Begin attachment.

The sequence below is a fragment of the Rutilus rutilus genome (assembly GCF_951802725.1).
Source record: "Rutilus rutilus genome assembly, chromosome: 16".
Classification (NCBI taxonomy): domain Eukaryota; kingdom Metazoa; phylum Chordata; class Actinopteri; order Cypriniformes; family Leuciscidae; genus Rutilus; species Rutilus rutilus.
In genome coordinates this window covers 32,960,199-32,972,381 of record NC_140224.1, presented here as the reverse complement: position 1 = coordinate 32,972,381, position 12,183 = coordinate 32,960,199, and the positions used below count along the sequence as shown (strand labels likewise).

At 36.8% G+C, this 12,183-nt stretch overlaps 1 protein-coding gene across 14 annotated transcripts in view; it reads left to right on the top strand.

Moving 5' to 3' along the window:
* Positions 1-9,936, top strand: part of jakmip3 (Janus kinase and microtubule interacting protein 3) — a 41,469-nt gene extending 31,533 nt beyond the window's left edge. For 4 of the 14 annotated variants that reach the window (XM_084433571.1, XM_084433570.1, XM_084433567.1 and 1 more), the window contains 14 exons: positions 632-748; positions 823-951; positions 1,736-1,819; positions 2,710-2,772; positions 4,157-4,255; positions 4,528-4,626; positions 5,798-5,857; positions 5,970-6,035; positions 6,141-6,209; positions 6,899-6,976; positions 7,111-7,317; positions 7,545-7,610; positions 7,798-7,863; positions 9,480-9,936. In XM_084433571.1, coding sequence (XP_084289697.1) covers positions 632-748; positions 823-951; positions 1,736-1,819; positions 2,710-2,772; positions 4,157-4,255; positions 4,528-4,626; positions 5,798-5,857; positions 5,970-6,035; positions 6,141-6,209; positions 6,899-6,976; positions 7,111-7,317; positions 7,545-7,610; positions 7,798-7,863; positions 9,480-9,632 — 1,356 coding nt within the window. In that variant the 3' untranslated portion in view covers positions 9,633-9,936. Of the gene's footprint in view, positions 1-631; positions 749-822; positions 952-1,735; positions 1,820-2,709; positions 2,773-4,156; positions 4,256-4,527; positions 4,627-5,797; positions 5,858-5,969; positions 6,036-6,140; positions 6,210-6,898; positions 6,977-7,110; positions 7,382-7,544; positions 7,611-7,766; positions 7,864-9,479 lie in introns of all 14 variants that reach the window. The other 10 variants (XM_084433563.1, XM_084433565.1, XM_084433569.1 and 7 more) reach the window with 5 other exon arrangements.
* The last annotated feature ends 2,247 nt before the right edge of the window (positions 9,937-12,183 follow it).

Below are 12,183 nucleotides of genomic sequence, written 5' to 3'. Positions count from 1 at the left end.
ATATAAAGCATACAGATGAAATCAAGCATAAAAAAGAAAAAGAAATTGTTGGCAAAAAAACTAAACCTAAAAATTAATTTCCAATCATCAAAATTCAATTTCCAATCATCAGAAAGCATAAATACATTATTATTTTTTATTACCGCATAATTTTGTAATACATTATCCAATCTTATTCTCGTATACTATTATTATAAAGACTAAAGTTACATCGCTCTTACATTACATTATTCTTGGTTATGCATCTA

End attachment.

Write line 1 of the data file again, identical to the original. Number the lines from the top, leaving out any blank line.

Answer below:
The sequence below is a fragment of the Rutilus rutilus genome (assembly GCF_951802725.1).